UK emergency loans for small businesses likely to lead to wave of defaults, bankers say

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Updates on UK business and economy

The coronavirus support program for small businesses is expected to lead to widespread defaults, senior bankers and business advisers say, costing taxpayers hundreds of millions of pounds.

The government-guaranteed Bounce Back Loan Program (BBLS) has proven to be hugely popular, with £ 2 billion distributed last Monday, the first day of the program. Most participating banks have refused to update figures since then, but the sharp rise continued into the first week, with Barclays and RBS approving a total of £ 3.7bn in loans on Thursday morning .

Unlike the previous Coronavirus Business Interruption Loan (CBILS) program, the BBLS comes with a 100% government guarantee, making it easier for 14 participating banks to approve applications.

But the higher turnout and looser rules make an increase in defaults inevitable, with at least a fifth of loans unlikely to be repaid, according to Blick Rothenberg, a tax and advisory firm.

Bank executives are bracing for a wave of defaults next year. Business groups work together to make sure the public is aware of the risks of borrowing money, even at low interest rates.

A senior banker said the industry feared there were “hundreds of thousands” of companies complaining to the financial mediator that they mis-sold the loans when they could not repay.

“It’s a gamble for the government, which effectively assumes that these companies will be able to recover on the basis of their past performance and repay the loans on future profits and cash flows. The taxpayer is now taking out millions of pounds in unqualified loans, ”said Richard Churchill, partner at Blick Rothenberg.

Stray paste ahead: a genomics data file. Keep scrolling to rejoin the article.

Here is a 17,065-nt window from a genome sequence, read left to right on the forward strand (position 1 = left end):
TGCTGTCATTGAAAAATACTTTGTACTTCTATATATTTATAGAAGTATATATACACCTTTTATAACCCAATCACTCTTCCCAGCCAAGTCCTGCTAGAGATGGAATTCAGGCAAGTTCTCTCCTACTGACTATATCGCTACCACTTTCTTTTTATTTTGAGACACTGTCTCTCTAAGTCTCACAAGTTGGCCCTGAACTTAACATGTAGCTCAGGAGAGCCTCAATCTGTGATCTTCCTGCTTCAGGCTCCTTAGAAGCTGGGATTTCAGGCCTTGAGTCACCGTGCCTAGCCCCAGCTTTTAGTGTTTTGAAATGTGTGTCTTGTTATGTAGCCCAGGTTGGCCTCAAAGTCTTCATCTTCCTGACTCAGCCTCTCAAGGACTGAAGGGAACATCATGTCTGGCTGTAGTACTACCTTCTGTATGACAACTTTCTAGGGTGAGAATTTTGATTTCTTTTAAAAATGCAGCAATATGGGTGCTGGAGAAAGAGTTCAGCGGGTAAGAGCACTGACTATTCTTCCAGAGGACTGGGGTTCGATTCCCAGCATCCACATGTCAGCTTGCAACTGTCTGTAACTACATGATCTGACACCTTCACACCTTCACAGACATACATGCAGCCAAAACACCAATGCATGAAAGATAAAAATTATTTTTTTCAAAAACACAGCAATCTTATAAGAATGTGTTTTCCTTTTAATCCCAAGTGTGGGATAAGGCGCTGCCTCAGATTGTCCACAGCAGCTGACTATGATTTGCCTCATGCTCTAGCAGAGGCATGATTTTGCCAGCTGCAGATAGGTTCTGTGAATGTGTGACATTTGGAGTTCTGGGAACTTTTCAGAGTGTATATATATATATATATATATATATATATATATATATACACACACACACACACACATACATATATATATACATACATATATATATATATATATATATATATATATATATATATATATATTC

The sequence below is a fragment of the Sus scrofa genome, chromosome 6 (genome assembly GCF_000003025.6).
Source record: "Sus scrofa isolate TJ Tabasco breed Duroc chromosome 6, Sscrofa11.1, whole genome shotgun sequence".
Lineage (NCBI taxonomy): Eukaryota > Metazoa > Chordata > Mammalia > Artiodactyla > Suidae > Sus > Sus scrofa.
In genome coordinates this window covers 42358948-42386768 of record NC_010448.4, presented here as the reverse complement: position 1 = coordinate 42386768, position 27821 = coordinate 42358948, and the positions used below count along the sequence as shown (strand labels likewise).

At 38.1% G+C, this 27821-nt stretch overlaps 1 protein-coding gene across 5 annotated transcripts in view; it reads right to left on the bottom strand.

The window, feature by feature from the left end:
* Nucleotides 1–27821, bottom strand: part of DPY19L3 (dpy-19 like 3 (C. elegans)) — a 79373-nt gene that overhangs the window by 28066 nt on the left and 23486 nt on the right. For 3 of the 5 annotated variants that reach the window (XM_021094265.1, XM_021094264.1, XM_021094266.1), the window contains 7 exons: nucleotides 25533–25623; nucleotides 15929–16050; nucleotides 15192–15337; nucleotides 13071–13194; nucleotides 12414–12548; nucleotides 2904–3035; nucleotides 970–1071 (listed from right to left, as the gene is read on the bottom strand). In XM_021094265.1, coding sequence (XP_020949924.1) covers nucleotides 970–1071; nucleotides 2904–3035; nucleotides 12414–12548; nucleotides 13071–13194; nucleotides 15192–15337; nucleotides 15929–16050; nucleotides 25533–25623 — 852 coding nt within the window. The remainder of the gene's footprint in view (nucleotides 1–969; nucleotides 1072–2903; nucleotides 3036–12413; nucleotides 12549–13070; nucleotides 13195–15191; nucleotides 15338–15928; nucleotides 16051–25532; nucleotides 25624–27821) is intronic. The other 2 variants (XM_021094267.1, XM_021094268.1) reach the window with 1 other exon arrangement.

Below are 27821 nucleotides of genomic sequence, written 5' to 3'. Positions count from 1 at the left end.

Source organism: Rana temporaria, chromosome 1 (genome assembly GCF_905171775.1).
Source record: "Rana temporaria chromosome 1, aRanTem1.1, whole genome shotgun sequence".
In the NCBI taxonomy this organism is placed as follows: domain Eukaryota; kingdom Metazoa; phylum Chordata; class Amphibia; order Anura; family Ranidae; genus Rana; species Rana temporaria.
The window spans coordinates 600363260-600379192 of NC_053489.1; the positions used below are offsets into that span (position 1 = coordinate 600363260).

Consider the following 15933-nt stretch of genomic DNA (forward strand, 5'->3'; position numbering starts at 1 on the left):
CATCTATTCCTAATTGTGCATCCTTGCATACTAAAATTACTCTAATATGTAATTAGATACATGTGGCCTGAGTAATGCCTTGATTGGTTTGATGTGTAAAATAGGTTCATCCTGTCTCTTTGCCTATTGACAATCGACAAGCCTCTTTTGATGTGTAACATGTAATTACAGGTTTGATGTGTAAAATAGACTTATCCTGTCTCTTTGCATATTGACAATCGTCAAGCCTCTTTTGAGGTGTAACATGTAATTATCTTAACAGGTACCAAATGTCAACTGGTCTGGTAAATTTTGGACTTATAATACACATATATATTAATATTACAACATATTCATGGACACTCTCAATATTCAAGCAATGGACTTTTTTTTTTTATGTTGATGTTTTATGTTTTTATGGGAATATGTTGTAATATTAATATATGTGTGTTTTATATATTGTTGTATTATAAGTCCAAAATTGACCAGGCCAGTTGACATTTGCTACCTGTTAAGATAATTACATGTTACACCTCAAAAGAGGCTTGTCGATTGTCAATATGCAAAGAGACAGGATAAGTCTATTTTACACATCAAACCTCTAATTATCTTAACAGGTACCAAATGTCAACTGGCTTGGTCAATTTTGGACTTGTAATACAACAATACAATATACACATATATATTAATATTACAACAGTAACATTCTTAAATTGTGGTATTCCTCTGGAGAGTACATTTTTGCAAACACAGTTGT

But a government official said without the program thousands of small businesses would have fallen into the wall as a result of the lockdown. “A lot of people, by definition, can’t pay it back. . .[but]the objectives of the policy outweigh the risks.

Loans of up to £ 50,000 carry a fixed interest rate of 2.5%, which is paid by the state in the first year. Full collateral in the event of default means that banks do not need to assess the future viability of borrowers. Although the scheme requires lenders to sue defaulters before calling on government guarantee.

In contrast, CBILS comes with an 80 percent government guarantee and a requirement that banks test future viability. Surveys by UK Chambers of Commerce have found that banks reject at least 40 percent of CBILS applicants.

BBLS was designed to help small businesses that are struggling to access state support with any qualifying business founded before March 1, 2020.

Matt Hammerstein, managing director of Barclays, told the Commons Treasury select committee this week that the bank had “no firm expectations on default rates,” adding that the biggest problem facing companies was “the how consumers react to release from lockdown. “

Mark Hart, Deputy Director of Company Research Center, warned that new small businesses were prone to failure. During the last recession, 26% of those created in 2009 ceased their activities in two years and 51% in four years.

“It is not unreasonable to assume that a significant proportion of these loans will never be repaid if the recipient profile is skewed in favor of younger companies,” said Professor Hart.


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